Double-labeled laser scanning confocal images showing the distribution of rod opsin (red; A), calbindin D (green; B and C), S cone opsin (red; C and D), and glial fibrillary acidic protein (GFAP) (green; A) in areas of detached retina distant from the retinal tear. A, Good rod outer segment (OS) preservation (rod opsin, red) and some rod opsin redistribution to cell bodies (arrow) consistent with changes observed in a 3-day detachment in the feline model. Area of glial up-regulation (GFAP, green) and associated irregularity of the internal limiting membrane. B and C, S cones (red) demonstrating preservation of the OS (arrows) together with redistribution of cone opsin to the cell body (arrowhead). Cones begin to lose the expression of many proteins (including cone opsins) at an early stage following retinal detachment as observed within regions (C) exhibiting shortening (arrow) and loss (arrowhead) of OS with redistribution of cone opsin to the cell body. It also shows faint staining with calbindin D (green). D, Cellular retinaldehyde binding protein (green) and variable mounding of retinal pigment epithelium cells (arrow) (similar to experimental retinal detachment2). Red indicates lipofuscin autofluorescence. GCL indicates ganglion cell layer; INL, inner nuclear layer; ONL, outer nuclear layer.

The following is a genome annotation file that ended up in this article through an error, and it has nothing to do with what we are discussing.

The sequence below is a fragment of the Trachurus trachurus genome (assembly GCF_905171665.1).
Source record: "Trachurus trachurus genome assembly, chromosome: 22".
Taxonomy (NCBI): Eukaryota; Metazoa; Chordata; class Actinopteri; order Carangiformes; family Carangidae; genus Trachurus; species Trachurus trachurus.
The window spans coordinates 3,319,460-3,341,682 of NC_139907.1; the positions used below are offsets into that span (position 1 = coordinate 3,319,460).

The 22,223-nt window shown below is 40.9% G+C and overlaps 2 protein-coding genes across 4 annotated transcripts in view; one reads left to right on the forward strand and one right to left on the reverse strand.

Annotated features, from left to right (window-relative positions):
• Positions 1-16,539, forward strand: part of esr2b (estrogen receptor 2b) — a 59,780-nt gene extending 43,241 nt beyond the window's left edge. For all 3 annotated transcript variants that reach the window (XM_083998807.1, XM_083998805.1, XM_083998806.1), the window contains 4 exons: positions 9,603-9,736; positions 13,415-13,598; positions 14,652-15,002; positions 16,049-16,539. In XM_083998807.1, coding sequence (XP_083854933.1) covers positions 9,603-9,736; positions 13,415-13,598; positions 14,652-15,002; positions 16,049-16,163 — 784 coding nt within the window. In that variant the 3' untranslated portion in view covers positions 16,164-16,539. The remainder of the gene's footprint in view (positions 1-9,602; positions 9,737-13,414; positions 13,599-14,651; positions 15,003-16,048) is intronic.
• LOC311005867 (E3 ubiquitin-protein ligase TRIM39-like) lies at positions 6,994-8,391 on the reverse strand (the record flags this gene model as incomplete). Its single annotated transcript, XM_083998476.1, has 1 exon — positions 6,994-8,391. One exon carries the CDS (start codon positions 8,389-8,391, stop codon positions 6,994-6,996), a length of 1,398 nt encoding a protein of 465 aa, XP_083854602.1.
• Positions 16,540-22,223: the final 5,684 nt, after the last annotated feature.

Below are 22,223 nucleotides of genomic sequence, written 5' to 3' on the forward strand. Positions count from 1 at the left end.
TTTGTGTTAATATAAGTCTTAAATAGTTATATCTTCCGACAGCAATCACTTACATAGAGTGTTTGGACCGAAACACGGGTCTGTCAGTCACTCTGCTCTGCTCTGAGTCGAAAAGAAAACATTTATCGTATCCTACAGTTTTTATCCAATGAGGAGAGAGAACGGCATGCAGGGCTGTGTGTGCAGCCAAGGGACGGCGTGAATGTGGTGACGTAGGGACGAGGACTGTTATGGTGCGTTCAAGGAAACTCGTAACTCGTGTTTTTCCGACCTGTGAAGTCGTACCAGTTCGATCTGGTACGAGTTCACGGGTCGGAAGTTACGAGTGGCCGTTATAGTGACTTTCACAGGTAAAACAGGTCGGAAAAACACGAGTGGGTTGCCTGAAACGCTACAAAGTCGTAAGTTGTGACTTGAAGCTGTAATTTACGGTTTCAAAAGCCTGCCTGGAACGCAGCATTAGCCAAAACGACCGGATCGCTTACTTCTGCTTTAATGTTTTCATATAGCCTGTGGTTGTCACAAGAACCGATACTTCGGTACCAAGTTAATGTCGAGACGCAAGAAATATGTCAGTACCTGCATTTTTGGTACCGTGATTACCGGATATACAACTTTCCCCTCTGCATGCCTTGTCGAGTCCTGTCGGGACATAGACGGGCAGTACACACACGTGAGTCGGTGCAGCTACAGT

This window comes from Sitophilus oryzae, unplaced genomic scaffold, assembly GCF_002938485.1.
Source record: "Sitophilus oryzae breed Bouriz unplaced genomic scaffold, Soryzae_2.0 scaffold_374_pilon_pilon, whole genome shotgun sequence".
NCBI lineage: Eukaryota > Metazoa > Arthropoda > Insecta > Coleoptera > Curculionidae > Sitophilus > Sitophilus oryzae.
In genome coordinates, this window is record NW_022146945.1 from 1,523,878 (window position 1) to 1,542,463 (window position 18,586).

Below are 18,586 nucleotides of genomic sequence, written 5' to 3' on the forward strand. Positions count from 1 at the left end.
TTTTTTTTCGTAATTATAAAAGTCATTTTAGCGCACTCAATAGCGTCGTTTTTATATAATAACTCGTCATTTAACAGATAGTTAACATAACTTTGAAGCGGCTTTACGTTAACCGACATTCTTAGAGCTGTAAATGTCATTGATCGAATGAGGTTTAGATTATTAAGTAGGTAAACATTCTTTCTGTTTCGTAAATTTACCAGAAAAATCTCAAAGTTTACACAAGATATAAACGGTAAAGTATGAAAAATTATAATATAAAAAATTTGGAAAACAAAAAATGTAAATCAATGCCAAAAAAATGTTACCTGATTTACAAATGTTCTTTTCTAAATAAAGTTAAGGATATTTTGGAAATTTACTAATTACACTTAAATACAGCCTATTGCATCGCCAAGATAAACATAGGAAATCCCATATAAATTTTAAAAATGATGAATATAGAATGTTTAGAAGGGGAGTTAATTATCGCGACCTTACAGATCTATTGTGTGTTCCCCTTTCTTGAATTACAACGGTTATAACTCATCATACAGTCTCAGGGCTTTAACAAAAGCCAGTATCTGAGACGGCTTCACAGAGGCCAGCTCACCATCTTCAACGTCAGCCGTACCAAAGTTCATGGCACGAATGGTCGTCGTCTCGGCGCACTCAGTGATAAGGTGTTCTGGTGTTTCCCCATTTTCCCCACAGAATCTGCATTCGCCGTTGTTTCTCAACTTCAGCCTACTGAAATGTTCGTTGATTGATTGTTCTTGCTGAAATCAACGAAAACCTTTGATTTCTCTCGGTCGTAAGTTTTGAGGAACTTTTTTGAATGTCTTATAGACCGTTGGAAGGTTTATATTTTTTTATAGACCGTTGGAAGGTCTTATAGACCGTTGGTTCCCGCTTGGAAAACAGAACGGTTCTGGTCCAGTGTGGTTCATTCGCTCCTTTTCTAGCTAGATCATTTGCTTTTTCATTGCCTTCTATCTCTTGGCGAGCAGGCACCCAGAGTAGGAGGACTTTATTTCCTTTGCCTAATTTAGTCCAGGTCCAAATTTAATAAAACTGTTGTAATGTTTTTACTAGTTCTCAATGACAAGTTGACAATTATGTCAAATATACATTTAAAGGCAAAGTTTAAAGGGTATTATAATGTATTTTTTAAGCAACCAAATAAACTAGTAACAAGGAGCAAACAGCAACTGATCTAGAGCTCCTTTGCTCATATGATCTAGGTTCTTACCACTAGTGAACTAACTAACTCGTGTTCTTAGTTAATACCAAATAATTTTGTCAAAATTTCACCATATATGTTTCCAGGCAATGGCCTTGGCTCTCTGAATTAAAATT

This case demonstrates a range of glial and neural retinal pathologic abnormalities. The pathological changes observed in areas of detachment remote from the retinal breaks were consistent with those observed in animal models of acute retinal detachment. In the feline model, a 3-day detachment shows degeneration of the rod and cone outer segments, redistribution of opsins to the photoreceptor cell bodies, withdrawal of rod synaptic terminals toward their cell bodies, outgrowth of rod bipolar and horizontal-cell neurites, and Müller cell proliferation and hypertrophy.3 Photoreceptor apoptosis has also been demonstrated in acute retinal detachment,6- 8 which peaks at around day 3 or 4 after retinal detachment but then decreases dramatically.8 This is consistent with our results; we found little evidence of apoptosis, which suggests that at 10 days after detachment the major wave of apoptosis has already passed.
The potential for long-term sequelae following an acute retinal detachment in humans is demonstrated in this case by the observation of areas of early neural circuitry change (photoreceptor neurite extension and synaptic remodeling), photoreceptor disorganization, and early epiretinal membrane formation (Figure 1B and C)—changes analogous to those seen in animal models.1